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Arranged a country dance, and flew thro' light

And shadow, while the twangling violin

Struck up with Soldier-laddie, and overhead

The broad ambrosial aisles of lofty lime

Made noise with bees and breeze from end to end.

Strange was the sight and smacking of the time ;

And long we gazed, but satiated at length

Came to the ruins. High-arch'd and ivy-claspt,
Of finest Gothic lighter than a fire,
Thro' one wide chasm of time and frost they gave

The park, the crowd, the house ; but all within

The sward was trim as any garden lawn :

And here we lit on Aunt Elizabeth,

And Lilia with the rest, and lady friends

From neighbour seats : and there was Ralph himself,
A broken statue propt against the wall,
As gay as any. Lilia, wild with sport,

Half child half woman as she was, had wound

A scarf of orange round the stony helm,

And robed the shoulders in a rosy silk,

That made the old warrior from his ivied nook

Glow like a sunbeam : near his tomb a feast


Shone, silver-set ; about it lay the guests,

And there we join'd them : then the maiden Aunt

Took this fair day for text, and from it preach'd

An universal culture for the crowd,

And all things great ; but we, unworthier, told
Of college: he had climb'd across the spikes,
And he had squeez'd himself betwixt the bars,
And he had breathed the Proctor's dogs ; and one

Discuss'd his tutor, rough to common men


But honeying at the whisper of a lord ;
And one the Master, as a rogue in grain
Veneer'd with sanctimonious theory.

But while they talk’d, above their heads I saw The feudal warrior lady-clad ; which brought My book to mind : and opening this I read Of old Sir Ralph a page or two that rang

With tilt and tourney ; then the tale of her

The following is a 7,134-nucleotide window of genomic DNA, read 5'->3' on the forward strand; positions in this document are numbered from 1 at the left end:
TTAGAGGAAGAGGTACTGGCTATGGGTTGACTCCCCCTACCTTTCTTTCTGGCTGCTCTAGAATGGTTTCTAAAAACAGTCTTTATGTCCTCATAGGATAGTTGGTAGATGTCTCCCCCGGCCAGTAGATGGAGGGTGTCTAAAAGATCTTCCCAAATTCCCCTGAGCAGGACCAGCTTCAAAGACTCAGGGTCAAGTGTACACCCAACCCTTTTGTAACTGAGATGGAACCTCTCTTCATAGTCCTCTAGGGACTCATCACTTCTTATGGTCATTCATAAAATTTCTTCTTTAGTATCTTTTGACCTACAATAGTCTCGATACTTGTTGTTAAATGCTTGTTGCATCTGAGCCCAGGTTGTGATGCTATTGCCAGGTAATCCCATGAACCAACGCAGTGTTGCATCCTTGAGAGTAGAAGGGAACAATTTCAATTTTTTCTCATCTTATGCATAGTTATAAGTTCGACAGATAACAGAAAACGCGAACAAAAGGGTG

That drove her foes with slaughter from her walls,
And much I praised her nobleness, and · Where,'
Ask'd Walter, patting Lilia's head (she lay

Beside him) • lives there such a woman now ?'


Quick answer'd Lilia • There are thousands now

Such women, but convention beats them down :

It is but bringing up ; no more than that :

You men have done it : how I hate


all !

Ah, were I something great! I wish I were
Some mighty poetess, I would shame you then,
That love to keep us children! 0 I wish

That I were some great Princess, I would build

Far off from men a college like a man's,
And I would teach them all that men are taught ;

We are twice as quick!' And here she shook aside The hand that play'd the patron with her curls.

And one said smiling Pretty were the sight


If our old halls could change their sex, and flaunt

With prudes for proctors, dowagers for deans,
And sweet girl-graduates in their golden hair.
I think they should not wear our rusty gowns,
But move as rich as Emperor-moths, or Ralph

Who shines so in the corner ; yet I fear,

If there were many Lilias in the brood,

However deep you might embower the nest,
Some boy would spy


At this upon the sward She tapt her tiny silken-sandal'd foot :

• That 's your light way ; but I would make it death


any male thing but to peep at us.'

Petulant she spoke, and at herself she laugh’d;

A rosebud set with little wilful thorns,

And sweet as English air could make her, she :

But Walter hail'd a score of names upon her,


And petty Ogress,' and 'ungrateful Puss,'

And swore he long'd at College, only long'd,
All else was well, for she-society.

They boated and they cricketed ; they talk'd
At wine, in clubs, of art, of politics ;

They lost their weeks; they vext the souls of deans ; They rode ; they betted ; made a hundred friends,


And caught the blossom of the flying terms,
But miss'd the mignonette of Vivian-place,
The little hearth-flower Lilia. Thus he spoke,

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* We doubt not that. O yes, you miss'd us much. I'll stake my ruby ring upon it



She held it out ; and as a parrot turns

Up thro' gilt wires a crafty loving eye,

And takes a lady's finger with all care,

And bites it for true heart and not for harm,

So he with Lilia's.

Daintily she shriek'd

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